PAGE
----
Thu Jul 23, 2020 9:11 pm
I don't want to get too deep into a debate but I am genuinely curious how the manga's Universe Survival arc was nailed in your opinion?
There's a lot of stuff to go on, but I'll try to condense it all as much as I can:


There's a lot more I could say, particularly as it pertains to the individual character threads, its execution of Jiren as an antagonist, and Jiren's overall chemistry with Goku, but this should sum it up.

There were some things I disliked, but with the sole exception of Gohan's fight against Kefla being off-panel, none of them terribly bothered me.
LoganForkHands73 wrote:
Thu Jul 23, 2020 9:11 pm
To narrow in on Goku's role, it feels like he has very little to do in the overall arc until the end.
As is fitting. Goku's character arc in the tournament was fundamentally personal, so it's only appropriate (and in line with his values on fighting) that his involvement would be contained almost strictly to his encounter with Jiren. Giving him a body count at all would have greatly de-emphasized his whole motivation for participating, in my view.
Okay, interesting. I had a feeling pacing would be a huge point for it, which I kind of agree with. I think the anime was rather bloated in comparison but personally, I still found the anime much more exciting. While manga's rapid pace may contribute to the claustrophobic feeling of the tournament, the art didn't usually reflect that so well -- the arena often feels just as barren and lifeless in the manga, but at least the anime covered it up with smog and later the rocky highrises to create a sense that more was going on in other areas simultaneously. I like how in the anime, several episodes follow concurrent events -- in an episode focusing on Gohan joining Frieza to fight Dyspo there's a glimpse of Toppo attacking Android 17, which is then elaborated on in the next episode. Aside from that one amazing spread of everyone fighting when the tournament starts, I can't think of many moments where the art stood out. Although I can understand the sheer number of episodes in the anime causing burnout, someone miraculously managed to condense it down to the 48 minute timeslot by showing action on multiple windows and cutting out some of the fillerific blabber (which I'd say is just as much of an issue in the manga, what with Toyotaro's fascination with reaction shots).

The thing is, with condensing the story in such a way, everything started to feel... perfunctory... like Toyotaro was just skipping from one big plot point to the next, checking off a list that Toriyama had given him with zero passion or breathing room. It also reflects in his art throughout the arc which is among his most inconsistent and anatomically iffy work I've seen. Although it would be dumb to expect every character to have time to shine, the vast majority of these 80 fighters have nothing going for them and might as well not be there, whereas the anime gave us glimpses of some of their powers and personalities. The Universe Survival arc in general may not have an outstanding plot, but the manga reveals how vapid it really is when there's no window dressing whatsoever.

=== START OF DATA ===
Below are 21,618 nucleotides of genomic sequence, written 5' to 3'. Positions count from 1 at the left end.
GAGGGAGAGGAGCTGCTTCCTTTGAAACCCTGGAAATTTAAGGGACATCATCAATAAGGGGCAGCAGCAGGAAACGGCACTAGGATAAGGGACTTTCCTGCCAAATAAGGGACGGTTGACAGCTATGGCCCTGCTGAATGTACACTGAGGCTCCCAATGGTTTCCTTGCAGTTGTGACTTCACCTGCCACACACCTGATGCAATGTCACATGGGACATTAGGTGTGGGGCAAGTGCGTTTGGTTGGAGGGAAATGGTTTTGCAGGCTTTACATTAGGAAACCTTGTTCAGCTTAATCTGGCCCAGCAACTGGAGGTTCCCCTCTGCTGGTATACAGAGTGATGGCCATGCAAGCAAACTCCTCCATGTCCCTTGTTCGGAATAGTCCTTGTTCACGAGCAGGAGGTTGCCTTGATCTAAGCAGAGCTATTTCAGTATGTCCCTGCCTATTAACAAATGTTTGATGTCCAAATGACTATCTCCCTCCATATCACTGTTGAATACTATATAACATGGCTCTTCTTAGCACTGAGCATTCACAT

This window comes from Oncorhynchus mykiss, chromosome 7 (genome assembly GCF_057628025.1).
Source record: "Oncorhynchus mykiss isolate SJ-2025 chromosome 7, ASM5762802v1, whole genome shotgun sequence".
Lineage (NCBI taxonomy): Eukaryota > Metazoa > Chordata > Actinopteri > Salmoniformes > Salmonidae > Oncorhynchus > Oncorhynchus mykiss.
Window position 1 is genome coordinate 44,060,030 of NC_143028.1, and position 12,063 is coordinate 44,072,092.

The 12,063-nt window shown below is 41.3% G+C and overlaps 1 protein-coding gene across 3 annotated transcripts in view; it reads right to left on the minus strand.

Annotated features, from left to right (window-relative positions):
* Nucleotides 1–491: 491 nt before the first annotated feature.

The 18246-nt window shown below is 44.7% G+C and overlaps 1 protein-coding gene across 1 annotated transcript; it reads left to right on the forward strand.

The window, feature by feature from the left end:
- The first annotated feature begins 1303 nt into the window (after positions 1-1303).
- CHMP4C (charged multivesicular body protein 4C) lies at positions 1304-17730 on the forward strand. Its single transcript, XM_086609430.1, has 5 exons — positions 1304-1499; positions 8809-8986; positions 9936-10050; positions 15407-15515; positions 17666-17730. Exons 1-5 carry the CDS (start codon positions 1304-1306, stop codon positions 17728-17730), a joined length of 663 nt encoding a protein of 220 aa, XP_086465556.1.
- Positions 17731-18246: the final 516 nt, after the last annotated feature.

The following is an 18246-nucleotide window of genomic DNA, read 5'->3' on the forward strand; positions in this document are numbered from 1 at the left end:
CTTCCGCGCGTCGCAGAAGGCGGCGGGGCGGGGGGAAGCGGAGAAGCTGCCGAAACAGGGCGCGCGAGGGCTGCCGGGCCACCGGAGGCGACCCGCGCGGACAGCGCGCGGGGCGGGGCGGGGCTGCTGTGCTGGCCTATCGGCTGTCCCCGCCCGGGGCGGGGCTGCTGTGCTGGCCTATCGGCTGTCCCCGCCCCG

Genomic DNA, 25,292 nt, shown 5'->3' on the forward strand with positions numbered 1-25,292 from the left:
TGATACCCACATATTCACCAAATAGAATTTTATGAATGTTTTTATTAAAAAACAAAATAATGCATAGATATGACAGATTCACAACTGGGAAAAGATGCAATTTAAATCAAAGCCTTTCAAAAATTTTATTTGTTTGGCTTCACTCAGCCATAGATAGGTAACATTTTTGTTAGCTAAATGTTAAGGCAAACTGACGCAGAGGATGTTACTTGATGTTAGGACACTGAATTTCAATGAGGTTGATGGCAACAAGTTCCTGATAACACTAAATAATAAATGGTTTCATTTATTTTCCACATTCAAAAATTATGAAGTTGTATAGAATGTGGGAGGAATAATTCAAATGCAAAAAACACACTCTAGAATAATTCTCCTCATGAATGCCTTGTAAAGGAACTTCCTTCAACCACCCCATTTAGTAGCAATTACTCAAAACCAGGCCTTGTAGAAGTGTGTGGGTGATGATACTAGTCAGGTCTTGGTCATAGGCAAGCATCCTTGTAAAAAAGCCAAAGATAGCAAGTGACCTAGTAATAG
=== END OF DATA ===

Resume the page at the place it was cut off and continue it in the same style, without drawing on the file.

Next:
I don't see how Goku's role in this arc was especially personal. Goku's motivation is that he's waku-waku excited for the tournament because he'll get to fight a whole bunch of strongest guys from all the universes at the same time, not just Jiren.

A lot of these points may sound superficial, but the Tournament of Power is ultimately a superficial arc -- it's supposed to be all about non-stop action and fighting.

Things I did like: the added focus on Android 17 and Frieza from the start, plus them fighting other characters; Android 17 taming the Cell Juniors on his island; some added tea about Jiren's master; Roshi using a pseudo Ultra Instinct to teach Goku that strength isn't everything; the Pride Troopers taking out Kale with teamwork.
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Re: "Dragon Ball Super (Manga)" Official Discussion Thread

Post by The Undying » Fri Jul 24, 2020 12:00 pm

LoganForkHands73 wrote:
Fri Jul 24, 2020 7:29 am
Although it would be dumb to expect every character to have time to shine
I think it would have been silly to give almost any of them time to shine. They exist to enhance the setting.